Top 10 Video Games of 2007

The great irony of being a game journalist is that the busier you get with your career, the less time you actually have to spend playing games. But this year, something strange happened. I found myself logging a ridiculous amount of hours with a controller in my hand.

Yes, just like old times.

Since August, I've probably spent as much time gaming as I did back when I was still sitting around in my underpants, eating pizza, playing games and wondering how in the world one goes about breaking into the game-reviewing business.

The main culprit: "BioShock," 2K's so-good-I-still-can't-believe-it first-person shooter. Though it shouldn't be a surprise that "BioShock" is my resounding choice for game of the year, I've pulled together a list of nine other games well worth your time, money and sore thumbs.

Bon voyage, 2007. And here's to an even better 2008.

1. "BioShock"

(2K Games; Xbox 360, PC)

Once in a great while, a game comes along that's so utterly unusual, so different, that it ushers in an entirely new era for the medium. Quality standards are forever raised. Expectations for what a game can be, for what it can do, are forever expanded. "BioShock" is such a game.

At a time when I was feeling burned out this year, when I felt I had nothing new to say about any of the video games on my desk, "BioShock" slapped me across the face and woke me from my stupor. Each time I descended into Andrew Ryan's malfunctioning underwater utopia &

I've finished the game three times now &

I felt frightened and fascinated.

With it's should-I-harvest-or-rescue ethical quandary, rich back story and demon-in-a-diving-suit Big Daddies, this is not only the game of 2007, but the industry will have a tough time topping this one for years to come.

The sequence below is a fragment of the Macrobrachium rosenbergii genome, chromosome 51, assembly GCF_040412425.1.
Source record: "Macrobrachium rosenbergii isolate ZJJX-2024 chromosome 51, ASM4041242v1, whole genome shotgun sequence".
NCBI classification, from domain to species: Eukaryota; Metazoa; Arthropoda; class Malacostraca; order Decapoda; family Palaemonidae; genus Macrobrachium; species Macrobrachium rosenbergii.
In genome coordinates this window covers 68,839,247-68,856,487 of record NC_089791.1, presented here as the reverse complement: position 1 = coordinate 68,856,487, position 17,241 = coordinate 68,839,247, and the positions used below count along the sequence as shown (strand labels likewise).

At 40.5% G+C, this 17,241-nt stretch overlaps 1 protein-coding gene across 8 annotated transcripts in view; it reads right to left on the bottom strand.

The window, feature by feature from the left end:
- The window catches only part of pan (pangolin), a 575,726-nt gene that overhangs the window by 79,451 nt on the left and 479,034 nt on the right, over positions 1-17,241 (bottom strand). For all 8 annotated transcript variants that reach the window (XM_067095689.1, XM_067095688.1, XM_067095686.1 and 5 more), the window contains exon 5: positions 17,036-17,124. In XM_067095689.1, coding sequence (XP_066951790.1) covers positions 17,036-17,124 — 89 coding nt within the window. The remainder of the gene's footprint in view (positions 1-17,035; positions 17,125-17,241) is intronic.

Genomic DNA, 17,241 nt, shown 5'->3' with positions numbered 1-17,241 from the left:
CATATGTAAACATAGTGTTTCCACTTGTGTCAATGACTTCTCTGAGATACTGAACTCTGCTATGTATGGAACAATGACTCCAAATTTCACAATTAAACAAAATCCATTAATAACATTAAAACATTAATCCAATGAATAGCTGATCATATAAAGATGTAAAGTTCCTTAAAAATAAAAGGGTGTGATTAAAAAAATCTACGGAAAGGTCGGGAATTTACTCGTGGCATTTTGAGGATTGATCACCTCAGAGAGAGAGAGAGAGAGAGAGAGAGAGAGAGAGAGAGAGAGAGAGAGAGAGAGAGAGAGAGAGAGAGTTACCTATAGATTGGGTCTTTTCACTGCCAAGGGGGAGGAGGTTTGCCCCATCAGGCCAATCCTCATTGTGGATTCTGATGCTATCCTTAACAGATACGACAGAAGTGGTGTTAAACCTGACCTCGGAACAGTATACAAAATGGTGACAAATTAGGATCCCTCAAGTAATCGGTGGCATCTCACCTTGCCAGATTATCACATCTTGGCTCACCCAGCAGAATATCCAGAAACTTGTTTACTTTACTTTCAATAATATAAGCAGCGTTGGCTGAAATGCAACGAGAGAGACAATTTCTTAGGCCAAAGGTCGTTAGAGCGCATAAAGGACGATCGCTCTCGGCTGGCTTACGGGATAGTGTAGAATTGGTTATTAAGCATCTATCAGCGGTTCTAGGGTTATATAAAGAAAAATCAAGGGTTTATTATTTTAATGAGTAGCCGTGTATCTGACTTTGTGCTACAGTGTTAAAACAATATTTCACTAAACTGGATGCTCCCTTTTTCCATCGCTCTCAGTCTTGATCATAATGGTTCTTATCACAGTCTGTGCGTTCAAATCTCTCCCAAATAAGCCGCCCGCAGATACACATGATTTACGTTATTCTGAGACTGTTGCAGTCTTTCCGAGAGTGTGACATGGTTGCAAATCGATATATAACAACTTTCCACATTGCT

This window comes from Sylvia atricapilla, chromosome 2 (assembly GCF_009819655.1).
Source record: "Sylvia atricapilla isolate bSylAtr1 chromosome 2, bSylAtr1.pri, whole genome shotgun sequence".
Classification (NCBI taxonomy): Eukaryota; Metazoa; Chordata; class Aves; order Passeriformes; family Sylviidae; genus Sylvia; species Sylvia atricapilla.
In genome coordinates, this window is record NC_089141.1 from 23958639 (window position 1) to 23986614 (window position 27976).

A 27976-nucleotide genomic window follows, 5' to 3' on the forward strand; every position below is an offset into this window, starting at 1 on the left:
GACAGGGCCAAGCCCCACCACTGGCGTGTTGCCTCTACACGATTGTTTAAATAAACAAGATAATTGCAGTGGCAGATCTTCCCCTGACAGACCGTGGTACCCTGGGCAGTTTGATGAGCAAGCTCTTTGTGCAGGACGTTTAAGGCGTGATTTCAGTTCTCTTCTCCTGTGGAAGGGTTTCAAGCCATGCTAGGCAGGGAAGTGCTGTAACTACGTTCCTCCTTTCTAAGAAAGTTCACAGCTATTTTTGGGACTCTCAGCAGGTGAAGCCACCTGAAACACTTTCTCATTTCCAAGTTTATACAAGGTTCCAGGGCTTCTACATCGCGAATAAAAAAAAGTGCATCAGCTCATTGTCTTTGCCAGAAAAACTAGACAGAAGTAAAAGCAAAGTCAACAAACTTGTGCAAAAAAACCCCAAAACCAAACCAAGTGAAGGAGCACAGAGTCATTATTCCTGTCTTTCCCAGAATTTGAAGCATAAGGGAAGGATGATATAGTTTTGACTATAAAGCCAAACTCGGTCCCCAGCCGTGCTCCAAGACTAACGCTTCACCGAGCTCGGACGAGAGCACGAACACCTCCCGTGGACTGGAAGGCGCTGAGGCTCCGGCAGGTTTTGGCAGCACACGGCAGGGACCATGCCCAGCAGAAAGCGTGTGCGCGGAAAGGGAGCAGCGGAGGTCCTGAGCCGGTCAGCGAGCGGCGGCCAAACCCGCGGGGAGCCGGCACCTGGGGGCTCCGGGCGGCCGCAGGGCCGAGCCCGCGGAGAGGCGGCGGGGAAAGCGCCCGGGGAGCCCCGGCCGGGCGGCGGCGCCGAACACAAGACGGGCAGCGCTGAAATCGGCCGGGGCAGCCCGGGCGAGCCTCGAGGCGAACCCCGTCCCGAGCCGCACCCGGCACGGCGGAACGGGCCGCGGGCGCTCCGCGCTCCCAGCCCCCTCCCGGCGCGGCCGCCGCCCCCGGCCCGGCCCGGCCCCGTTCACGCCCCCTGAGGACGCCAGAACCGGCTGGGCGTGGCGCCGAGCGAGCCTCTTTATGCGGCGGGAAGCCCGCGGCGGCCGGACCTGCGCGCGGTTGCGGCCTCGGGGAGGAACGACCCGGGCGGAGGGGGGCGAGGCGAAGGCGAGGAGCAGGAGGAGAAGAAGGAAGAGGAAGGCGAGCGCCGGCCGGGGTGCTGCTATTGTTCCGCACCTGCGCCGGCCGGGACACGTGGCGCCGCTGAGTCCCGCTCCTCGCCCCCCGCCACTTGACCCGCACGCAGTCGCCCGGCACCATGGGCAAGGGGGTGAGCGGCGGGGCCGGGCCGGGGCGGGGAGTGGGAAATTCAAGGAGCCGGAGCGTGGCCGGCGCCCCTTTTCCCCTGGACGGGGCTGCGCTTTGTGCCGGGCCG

2. "Super Mario Galaxy"

(Nintendo; Wii)

So what if it takes years for Nintendo to squeeze out a new "Mario" game? "Galaxy" stands tall as proof that it's always worth the wait. The game's down-is-up innovative use of gravity, along with a remarkably intuitive Wiimote control, quite literally sucks you into its orbit and keeps you there for days.

The later levels will challenge even hard-core "Mario" fans &

sweaty palms are guaranteed. And the series' chipper, brightly colored aesthetic? Just when I think I've outgrown it, I find myself falling for it, hard, yet again. More than just a game, Nintendo has created, to my mind, a legitimate piece of pop art.

Bottom line: I loved every minute of it.

3. "The Orange Box"

(Valve; Xbox 360, PS3)

There are a great many reasons to purchase "The Orange Box." For $60, you receive an outrageous amount of content, including the 3-year-old (but still superb) "Half-Life 2," a pair of epilogues to "Half-Life 2" (which, when taken together, provide another 10 to 15 hours of game play) and "Team Fortress 2," one of the best multiplayer experiences of the year. But what really makes this disc worthy of a purchase is the puzzle-based first-person experience known as "Portal." It is quite unlike anything I've seen. The final hour of "Portal" will haunt you for hours after you've powered down your game machine.

4. "God of War 2"

(Sony; PS2)

Although it's a PlayStation 2 game, the glorious return of the bald/angry Kratos proved that the last-generation machine can still put out a game that's as good as &